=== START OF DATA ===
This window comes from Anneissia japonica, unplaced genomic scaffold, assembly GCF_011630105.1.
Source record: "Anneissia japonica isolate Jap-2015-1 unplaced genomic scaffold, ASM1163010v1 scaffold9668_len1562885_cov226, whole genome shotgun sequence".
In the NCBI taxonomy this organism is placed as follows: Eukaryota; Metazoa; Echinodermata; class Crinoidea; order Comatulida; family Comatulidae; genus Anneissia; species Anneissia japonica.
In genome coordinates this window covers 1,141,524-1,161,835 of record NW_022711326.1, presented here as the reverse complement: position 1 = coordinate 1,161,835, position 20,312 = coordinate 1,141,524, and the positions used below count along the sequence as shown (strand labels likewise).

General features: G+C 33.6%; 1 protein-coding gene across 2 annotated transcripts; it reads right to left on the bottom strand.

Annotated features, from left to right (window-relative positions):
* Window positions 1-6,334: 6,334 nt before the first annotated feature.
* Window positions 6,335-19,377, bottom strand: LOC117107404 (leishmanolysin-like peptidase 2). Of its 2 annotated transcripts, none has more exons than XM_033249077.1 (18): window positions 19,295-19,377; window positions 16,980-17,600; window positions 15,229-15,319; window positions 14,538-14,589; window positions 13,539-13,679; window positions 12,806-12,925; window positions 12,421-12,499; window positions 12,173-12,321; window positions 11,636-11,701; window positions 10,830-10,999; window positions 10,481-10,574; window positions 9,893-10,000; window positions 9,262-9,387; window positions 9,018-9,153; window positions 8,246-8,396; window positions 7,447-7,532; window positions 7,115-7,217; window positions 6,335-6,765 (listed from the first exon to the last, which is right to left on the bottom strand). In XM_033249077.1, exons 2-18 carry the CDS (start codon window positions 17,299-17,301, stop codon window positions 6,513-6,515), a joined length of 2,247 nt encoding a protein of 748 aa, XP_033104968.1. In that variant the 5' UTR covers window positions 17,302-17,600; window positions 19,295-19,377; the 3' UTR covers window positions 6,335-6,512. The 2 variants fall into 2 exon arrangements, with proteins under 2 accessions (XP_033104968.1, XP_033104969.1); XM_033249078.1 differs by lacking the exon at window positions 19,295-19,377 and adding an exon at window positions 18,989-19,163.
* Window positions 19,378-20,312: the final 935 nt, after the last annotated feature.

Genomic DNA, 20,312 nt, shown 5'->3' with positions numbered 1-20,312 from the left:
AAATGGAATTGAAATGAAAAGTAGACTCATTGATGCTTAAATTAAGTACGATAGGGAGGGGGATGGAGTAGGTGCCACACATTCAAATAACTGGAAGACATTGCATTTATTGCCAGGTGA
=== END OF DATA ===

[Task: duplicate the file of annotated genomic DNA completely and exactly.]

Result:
This window comes from Anneissia japonica, unplaced genomic scaffold, assembly GCF_011630105.1.
Source record: "Anneissia japonica isolate Jap-2015-1 unplaced genomic scaffold, ASM1163010v1 scaffold9668_len1562885_cov226, whole genome shotgun sequence".
In the NCBI taxonomy this organism is placed as follows: Eukaryota; Metazoa; Echinodermata; class Crinoidea; order Comatulida; family Comatulidae; genus Anneissia; species Anneissia japonica.
In genome coordinates this window covers 1,141,524-1,161,835 of record NW_022711326.1, presented here as the reverse complement: position 1 = coordinate 1,161,835, position 20,312 = coordinate 1,141,524, and the positions used below count along the sequence as shown (strand labels likewise).

General features: G+C 33.6%; 1 protein-coding gene across 2 annotated transcripts; it reads right to left on the bottom strand.

Annotated features, from left to right (window-relative positions):
* Window positions 1-6,334: 6,334 nt before the first annotated feature.
* Window positions 6,335-19,377, bottom strand: LOC117107404 (leishmanolysin-like peptidase 2). Of its 2 annotated transcripts, none has more exons than XM_033249077.1 (18): window positions 19,295-19,377; window positions 16,980-17,600; window positions 15,229-15,319; window positions 14,538-14,589; window positions 13,539-13,679; window positions 12,806-12,925; window positions 12,421-12,499; window positions 12,173-12,321; window positions 11,636-11,701; window positions 10,830-10,999; window positions 10,481-10,574; window positions 9,893-10,000; window positions 9,262-9,387; window positions 9,018-9,153; window positions 8,246-8,396; window positions 7,447-7,532; window positions 7,115-7,217; window positions 6,335-6,765 (listed from the first exon to the last, which is right to left on the bottom strand). In XM_033249077.1, exons 2-18 carry the CDS (start codon window positions 17,299-17,301, stop codon window positions 6,513-6,515), a joined length of 2,247 nt encoding a protein of 748 aa, XP_033104968.1. In that variant the 5' UTR covers window positions 17,302-17,600; window positions 19,295-19,377; the 3' UTR covers window positions 6,335-6,512. The 2 variants fall into 2 exon arrangements, with proteins under 2 accessions (XP_033104968.1, XP_033104969.1); XM_033249078.1 differs by lacking the exon at window positions 19,295-19,377 and adding an exon at window positions 18,989-19,163.
* Window positions 19,378-20,312: the final 935 nt, after the last annotated feature.

Genomic DNA, 20,312 nt, shown 5'->3' with positions numbered 1-20,312 from the left:
AAATGGAATTGAAATGAAAAGTAGACTCATTGATGCTTAAATTAAGTACGATAGGGAGGGGGATGGAGTAGGTGCCACACATTCAAATAACTGGAAGACATTGCATTTATTGCCAGGTGA